• Availability, compatibility to the environment and farming system and affordability of agricultural technologies are the main factors for sustainable application and use by smallholders. As it was witnessed by 45% of sample respondents, the existing technologies of agriculture did not consider environmental issues. In all parts of the study area, using pesticide is found to common practice regardless of the knowledge and practices on application and safety precautions. There is observable impact of pesticides application in beekeeping, which is the ideal climate smart agriculture, as there is loss of grasses and residual effects for the death of bees in lowland areas include Metema.

  • Availability and affordability of technologies significantly affects the utilization of agricultural technologies as it is observed in north Gondar of Amhara Region. The high cost of the technologies such as improved seeds, machineries and fertilizers is the challenged for farm households. Applying inorganic fertilizer for most of the highland and midland famers is mandatory as their plots have already developed dependency on it, but the high cost has forced the famers to use below the recommended rates of application. On the other way, there is forced recommendation of organic fertilizer to the areas, where there is no demand for it and there are also farm machineries, which their applications and operation are not known by farmers and even by extension agents.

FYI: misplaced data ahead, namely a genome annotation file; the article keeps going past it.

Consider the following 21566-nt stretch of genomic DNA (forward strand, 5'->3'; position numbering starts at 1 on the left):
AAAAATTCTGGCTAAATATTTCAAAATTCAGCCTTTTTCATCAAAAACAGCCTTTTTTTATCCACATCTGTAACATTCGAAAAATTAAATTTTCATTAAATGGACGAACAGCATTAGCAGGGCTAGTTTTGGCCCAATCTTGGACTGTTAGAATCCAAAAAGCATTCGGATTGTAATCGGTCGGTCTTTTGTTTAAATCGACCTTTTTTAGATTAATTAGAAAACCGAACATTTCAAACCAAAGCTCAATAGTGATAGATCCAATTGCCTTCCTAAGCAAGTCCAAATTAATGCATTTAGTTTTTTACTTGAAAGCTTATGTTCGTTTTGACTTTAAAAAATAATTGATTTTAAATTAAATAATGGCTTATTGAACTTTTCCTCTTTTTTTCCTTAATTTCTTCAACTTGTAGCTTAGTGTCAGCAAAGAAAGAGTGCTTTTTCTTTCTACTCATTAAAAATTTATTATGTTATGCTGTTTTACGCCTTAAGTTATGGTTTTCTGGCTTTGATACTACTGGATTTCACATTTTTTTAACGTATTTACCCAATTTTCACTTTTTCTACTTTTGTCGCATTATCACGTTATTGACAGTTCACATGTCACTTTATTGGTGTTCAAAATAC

• The practical observation of all agricultural technologies in different areas revealed that there are huge gaps in demand and supply of technologies. The demanded technologies of agriculture in most cases improved seeds and verities such as Malt Barely as the case in Wogera district are introduced without recommended full pack of production. The high cost, poor quality and limited variety of agricultural technologies are the major bottlenecks to promote the needed technologies to the needy smallholder farmers. The weak agricultural extension system in the study areas and absence of other alternative technologies have resulted in unnecessary or higher cost for smallholder farmers and waste to public institutes due technical and managerial pitfalls.